How to Become a Preschool Teacher


Introduction

If you love children and recognize the value of early learning, there is a growing demand for preschool teachers across the United States. Growth in the preschool teaching field can be attributed to two factors. First, the number of preschool-age children is on the rise. Second, there is a growing recognition of the short- and long-term benefits of preschool education. Both dynamics are leading municipal and state governments to invest in preschool education at an unprecedented level.

Research supporting the benefits of early childhood education is compelling. Studies consistently conclude that preschool education strengthens children’s language, pre-reading, and pre-mathematics skills and prepares them for success in the school system. Some studies also report broader long-term impacts. The Abecedarian Project, a long-term study on the impact of early childhood education, discovered:

  • Children who engage in early intervention programs are more likely to attend college
  • Children report higher cognitive test scores
  • Children achieve higher levels of academic achievement in reading and mathematics from the primary grades through to young adulthood

Studies also suggest that children from groups with historically low college participation rates are especially likely to benefit from preschool programs. This is precisely what appears to be motivating some municipalities, like New York City, to invest in preschool education. In 2014, New York City launched a program that will eventually offer free, high quality, full-day pre-kindergarten programs to over 73,000 students. Of course, this translates into more jobs for preschool teachers.

What is required to become a preschool teacher?

The education and training requirements associated with becoming a preschool teacher varies according to state regulations. At the minimum, the BLS states that childcare centers hire preschool teachers with at least a high school diploma and a certification in early childhood education. However, employers are more likely to hire individuals that possess some postsecondary education in early childhood education, such as:

  • An associate’s degree not only qualifies a preschool teacher for entry-level early education positions, but also satisfies the minimum requirement to teach in state-funded Head Start programs and some public school positions.
  • A bachelor’s degree in Early Childhood Education, Child Development, or a related field increases the job opportunities for preschool teachers, as they have undergone additional training associated with classroom management; learning strategies for teaching young children; strengthening behavior observation skills; and gaining a better overall understanding of children’s development.

Job applicants with an undergraduate degree are sought after to teach at public schools and especially Head Start programs, as a nationwide mandate requires at least 50 percent of all preschool teachers in Head Start programs must have a relevant bachelor’s degree.

Additionally, research shows that teachers who have college degrees and specialized early-childhood training tend to have more positive interactions with children. The director of the National Institute for Early Education Research (NIEER), W. Steven Barnett, PhD also said in a Parents.com piece titled ‘Why Preschool Matters’ that the advanced training also allows them to provide stronger language experiences and are less detached.

In the public school system, preschool teachers must be licensed in order to teach early childhood education. State requirements vary, but usually the licensure process includes passing a competency exam, in addition to possessing a degree. Most states also expect teachers to fulfill continuing education credit requirements to uphold their license.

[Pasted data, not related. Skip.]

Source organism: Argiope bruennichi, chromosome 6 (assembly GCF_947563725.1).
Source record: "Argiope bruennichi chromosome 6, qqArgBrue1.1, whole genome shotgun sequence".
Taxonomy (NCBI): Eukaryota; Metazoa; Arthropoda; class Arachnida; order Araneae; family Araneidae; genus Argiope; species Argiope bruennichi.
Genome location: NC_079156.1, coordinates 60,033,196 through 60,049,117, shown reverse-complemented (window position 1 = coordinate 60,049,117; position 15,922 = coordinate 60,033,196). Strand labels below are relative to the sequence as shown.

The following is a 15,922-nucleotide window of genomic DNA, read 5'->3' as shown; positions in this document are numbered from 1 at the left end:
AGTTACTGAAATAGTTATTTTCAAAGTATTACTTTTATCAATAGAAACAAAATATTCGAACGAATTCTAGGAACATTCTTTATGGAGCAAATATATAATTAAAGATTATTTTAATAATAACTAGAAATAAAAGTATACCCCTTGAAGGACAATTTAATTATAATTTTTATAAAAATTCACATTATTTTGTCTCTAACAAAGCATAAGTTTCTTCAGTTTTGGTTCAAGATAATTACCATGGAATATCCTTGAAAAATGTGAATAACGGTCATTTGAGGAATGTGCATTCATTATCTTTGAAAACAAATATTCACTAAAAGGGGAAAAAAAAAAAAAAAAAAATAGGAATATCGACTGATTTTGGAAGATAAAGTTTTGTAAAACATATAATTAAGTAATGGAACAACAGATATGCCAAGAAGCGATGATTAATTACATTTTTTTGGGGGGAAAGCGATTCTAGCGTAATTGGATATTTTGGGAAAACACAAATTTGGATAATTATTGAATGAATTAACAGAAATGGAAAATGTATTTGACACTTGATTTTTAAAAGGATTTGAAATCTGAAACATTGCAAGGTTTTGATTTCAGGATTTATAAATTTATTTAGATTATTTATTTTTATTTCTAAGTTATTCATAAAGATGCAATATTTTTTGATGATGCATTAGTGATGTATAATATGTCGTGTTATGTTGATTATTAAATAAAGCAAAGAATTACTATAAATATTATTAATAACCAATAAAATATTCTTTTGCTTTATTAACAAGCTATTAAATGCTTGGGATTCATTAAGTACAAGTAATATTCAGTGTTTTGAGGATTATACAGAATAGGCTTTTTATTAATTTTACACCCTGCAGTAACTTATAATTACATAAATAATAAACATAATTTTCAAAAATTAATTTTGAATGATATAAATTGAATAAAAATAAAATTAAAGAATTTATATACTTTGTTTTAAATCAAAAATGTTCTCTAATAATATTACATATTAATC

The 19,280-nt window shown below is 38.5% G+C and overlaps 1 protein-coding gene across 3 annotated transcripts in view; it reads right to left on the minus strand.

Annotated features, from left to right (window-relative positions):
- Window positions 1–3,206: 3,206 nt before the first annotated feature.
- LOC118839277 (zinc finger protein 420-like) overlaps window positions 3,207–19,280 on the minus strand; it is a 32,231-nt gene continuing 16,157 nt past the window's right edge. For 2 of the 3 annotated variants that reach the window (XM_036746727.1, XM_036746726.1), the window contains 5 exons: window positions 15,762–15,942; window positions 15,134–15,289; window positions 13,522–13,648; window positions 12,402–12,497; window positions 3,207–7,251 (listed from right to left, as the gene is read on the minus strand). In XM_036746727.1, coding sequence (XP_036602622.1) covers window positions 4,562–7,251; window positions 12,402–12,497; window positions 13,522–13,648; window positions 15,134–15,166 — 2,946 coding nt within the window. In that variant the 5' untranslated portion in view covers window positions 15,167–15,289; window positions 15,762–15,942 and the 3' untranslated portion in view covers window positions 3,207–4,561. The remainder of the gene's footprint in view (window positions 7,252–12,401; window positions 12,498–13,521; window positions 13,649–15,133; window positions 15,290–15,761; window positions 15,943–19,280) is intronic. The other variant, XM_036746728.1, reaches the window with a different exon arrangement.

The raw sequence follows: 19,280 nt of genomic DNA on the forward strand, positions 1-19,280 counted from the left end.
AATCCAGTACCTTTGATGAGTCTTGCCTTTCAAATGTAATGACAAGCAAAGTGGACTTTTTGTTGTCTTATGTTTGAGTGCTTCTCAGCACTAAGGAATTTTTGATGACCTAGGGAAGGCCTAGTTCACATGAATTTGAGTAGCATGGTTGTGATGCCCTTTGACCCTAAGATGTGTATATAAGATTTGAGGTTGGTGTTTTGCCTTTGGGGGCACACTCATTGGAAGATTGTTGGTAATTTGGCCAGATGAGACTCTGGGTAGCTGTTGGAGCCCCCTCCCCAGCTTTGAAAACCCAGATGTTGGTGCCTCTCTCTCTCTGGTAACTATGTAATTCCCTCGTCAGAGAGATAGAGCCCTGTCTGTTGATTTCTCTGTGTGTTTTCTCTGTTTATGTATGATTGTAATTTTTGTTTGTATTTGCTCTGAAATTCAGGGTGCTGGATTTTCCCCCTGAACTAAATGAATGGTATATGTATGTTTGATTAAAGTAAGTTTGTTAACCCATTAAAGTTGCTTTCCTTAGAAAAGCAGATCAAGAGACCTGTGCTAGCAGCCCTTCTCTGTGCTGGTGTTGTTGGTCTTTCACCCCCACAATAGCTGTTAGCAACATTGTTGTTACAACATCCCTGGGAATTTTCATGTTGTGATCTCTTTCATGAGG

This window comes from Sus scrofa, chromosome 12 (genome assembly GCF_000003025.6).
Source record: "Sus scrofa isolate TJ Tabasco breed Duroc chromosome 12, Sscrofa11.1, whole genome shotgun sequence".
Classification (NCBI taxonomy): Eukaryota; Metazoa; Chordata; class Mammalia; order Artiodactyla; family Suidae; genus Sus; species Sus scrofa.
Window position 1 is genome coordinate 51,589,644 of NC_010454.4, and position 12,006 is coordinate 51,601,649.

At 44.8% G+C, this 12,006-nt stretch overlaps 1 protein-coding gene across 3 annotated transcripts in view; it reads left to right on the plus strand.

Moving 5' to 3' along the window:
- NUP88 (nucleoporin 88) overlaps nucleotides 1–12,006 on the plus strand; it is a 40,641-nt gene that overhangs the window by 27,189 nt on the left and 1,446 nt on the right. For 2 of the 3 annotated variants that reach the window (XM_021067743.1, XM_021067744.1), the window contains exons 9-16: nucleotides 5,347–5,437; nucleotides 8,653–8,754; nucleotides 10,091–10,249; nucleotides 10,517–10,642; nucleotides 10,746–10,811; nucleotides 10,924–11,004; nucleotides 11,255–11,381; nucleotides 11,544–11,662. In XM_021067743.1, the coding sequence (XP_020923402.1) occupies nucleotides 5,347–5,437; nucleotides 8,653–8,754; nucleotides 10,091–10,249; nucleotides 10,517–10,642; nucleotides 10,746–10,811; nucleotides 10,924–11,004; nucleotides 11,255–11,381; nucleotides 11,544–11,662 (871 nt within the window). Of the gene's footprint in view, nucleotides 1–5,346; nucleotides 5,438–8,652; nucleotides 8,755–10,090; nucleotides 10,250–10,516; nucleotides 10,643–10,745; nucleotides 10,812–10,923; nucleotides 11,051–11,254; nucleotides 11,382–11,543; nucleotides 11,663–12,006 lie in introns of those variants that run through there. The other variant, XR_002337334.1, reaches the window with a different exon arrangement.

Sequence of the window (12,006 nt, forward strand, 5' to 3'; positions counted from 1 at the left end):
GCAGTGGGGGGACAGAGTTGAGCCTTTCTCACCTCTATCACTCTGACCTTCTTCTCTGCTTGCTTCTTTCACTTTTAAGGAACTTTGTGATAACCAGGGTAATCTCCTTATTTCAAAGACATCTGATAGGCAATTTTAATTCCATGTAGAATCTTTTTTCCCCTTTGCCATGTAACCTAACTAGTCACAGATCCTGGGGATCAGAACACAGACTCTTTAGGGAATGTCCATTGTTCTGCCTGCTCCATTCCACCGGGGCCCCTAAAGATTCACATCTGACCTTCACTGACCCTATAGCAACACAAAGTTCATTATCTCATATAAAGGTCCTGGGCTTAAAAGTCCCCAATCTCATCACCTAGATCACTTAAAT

In addition to qualifying for more job opportunities, a preschool teacher with a bachelor’s degree in Early Childhood Education may teach kindergarten through grade 3, if they desire. With experience, some preschool teachers move into positions with a higher level of responsibility and salary, such as the director of a preschool or childcare center.

In most states, preschool teachers are also expected to have some form of certification.

  • The Child Development Associate (CDA) certificate is the most common credential, which sees prospective preschool teachers completing specific coursework related to early childhood education, pass a written exam, and gain relevant experience in the field.
  • Some preschool teachers pursue the Child Care Professional (CCP) credential, especially those without a college degree (or who possess a degree in another field). Demonstrating a teacher’s knowledge and skills related to early childhood development, obtaining the credential involves 180 clock hours of training, performance-based observations, and passing a national credentialing exam (amongst other requirements).

In the majority of states, both the CDA and the CCP are recognized as the same. While having slightly different requirements, both credentials serve as a measurement of an individual’s level of competence in regards to teaching childhood education. Other credentials, such as passing a background check, as well as completing CPR and first aid training, are typically considered desirable, or in some cases required in order to become a preschool teacher.

What can I expect as a preschool teacher?

Preschool teachers fill positions in both public and private educational settings, including childcare centers and charitable organizations. The average preschool teacher works a traditional school year that consists of 10 months with summers off, while others may teach year-round depending on their place of employment.

Preschool teachers typically find work at one of the following settings:A mother and daughter drawing in a book on the kitchen

  • Public Preschool: Funded by federal and state funds, many public elementary schools may accommodate public preschools that are governed by the U.S. Department of Education, the state’s board of education and the local school district. It is typically free or reduced for students to attend.
  • Private Preschool: Children attending a private preschool are charged a tuition fee. Since this type of school does not receive government funds, the preschool is free to establish their own standards for both the students and the hiring of teachers. Therefore, the hiring criterion varies depending on a school, and may not require licensed educators.
  • Head Start Centers: Initiated by the Department of Health and Human Services as a way to foster the healthy development of children, Head Start programs were developed to provide early childhood education to low-income families.
  • Religious Preschool: Job applicants are usually hired to follow a religious-related curriculum, and depending on the employer, may have to satisfy specific requirements, such as having a pastor’s reference from a Christian church.